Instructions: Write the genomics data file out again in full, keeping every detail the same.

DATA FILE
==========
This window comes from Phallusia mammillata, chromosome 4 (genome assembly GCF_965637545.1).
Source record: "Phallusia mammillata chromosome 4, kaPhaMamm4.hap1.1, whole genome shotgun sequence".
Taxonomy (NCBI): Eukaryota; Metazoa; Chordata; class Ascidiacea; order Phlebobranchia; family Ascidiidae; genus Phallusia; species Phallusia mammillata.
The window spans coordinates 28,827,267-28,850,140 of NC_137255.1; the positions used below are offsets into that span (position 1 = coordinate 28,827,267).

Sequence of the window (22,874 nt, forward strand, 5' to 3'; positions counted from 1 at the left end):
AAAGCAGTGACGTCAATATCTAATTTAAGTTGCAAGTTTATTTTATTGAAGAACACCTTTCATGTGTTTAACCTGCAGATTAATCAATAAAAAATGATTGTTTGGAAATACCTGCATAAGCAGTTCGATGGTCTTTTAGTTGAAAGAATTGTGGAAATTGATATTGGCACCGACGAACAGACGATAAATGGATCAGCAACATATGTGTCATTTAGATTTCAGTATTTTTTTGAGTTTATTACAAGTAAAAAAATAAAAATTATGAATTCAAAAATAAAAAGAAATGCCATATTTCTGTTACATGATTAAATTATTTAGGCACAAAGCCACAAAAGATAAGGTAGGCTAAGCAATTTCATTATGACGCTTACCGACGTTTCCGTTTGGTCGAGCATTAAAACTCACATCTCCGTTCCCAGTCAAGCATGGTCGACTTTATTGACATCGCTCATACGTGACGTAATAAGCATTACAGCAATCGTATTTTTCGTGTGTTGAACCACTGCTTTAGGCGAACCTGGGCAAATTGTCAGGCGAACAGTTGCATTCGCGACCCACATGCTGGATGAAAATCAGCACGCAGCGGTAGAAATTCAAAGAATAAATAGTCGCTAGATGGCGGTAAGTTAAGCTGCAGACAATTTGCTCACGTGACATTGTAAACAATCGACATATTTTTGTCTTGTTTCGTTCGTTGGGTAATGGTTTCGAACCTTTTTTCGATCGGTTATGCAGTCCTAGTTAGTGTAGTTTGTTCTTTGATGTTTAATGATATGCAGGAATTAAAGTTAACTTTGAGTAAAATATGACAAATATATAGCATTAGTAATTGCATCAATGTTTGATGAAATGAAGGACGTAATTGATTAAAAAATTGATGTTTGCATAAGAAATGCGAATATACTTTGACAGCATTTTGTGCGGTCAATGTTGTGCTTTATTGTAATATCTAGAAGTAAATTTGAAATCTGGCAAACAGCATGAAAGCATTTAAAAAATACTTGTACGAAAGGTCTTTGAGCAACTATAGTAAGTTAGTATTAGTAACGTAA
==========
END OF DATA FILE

This window comes from Phallusia mammillata, chromosome 4 (genome assembly GCF_965637545.1).
Source record: "Phallusia mammillata chromosome 4, kaPhaMamm4.hap1.1, whole genome shotgun sequence".
Taxonomy (NCBI): Eukaryota; Metazoa; Chordata; class Ascidiacea; order Phlebobranchia; family Ascidiidae; genus Phallusia; species Phallusia mammillata.
The window spans coordinates 28,827,267-28,850,140 of NC_137255.1; the positions used below are offsets into that span (position 1 = coordinate 28,827,267).

Sequence of the window (22,874 nt, forward strand, 5' to 3'; positions counted from 1 at the left end):
AAAGCAGTGACGTCAATATCTAATTTAAGTTGCAAGTTTATTTTATTGAAGAACACCTTTCATGTGTTTAACCTGCAGATTAATCAATAAAAAATGATTGTTTGGAAATACCTGCATAAGCAGTTCGATGGTCTTTTAGTTGAAAGAATTGTGGAAATTGATATTGGCACCGACGAACAGACGATAAATGGATCAGCAACATATGTGTCATTTAGATTTCAGTATTTTTTTGAGTTTATTACAAGTAAAAAAATAAAAATTATGAATTCAAAAATAAAAAGAAATGCCATATTTCTGTTACATGATTAAATTATTTAGGCACAAAGCCACAAAAGATAAGGTAGGCTAAGCAATTTCATTATGACGCTTACCGACGTTTCCGTTTGGTCGAGCATTAAAACTCACATCTCCGTTCCCAGTCAAGCATGGTCGACTTTATTGACATCGCTCATACGTGACGTAATAAGCATTACAGCAATCGTATTTTTCGTGTGTTGAACCACTGCTTTAGGCGAACCTGGGCAAATTGTCAGGCGAACAGTTGCATTCGCGACCCACATGCTGGATGAAAATCAGCACGCAGCGGTAGAAATTCAAAGAATAAATAGTCGCTAGATGGCGGTAAGTTAAGCTGCAGACAATTTGCTCACGTGACATTGTAAACAATCGACATATTTTTGTCTTGTTTCGTTCGTTGGGTAATGGTTTCGAACCTTTTTTCGATCGGTTATGCAGTCCTAGTTAGTGTAGTTTGTTCTTTGATGTTTAATGATATGCAGGAATTAAAGTTAACTTTGAGTAAAATATGACAAATATATAGCATTAGTAATTGCATCAATGTTTGATGAAATGAAGGACGTAATTGATTAAAAAATTGATGTTTGCATAAGAAATGCGAATATACTTTGACAGCATTTTGTGCGGTCAATGTTGTGCTTTATTGTAATATCTAGAAGTAAATTTGAAATCTGGCAAACAGCATGAAAGCATTTAAAAAATACTTGTACGAAAGGTCTTTGAGCAACTATAGTAAGTTAGTATTAGTAACGTAA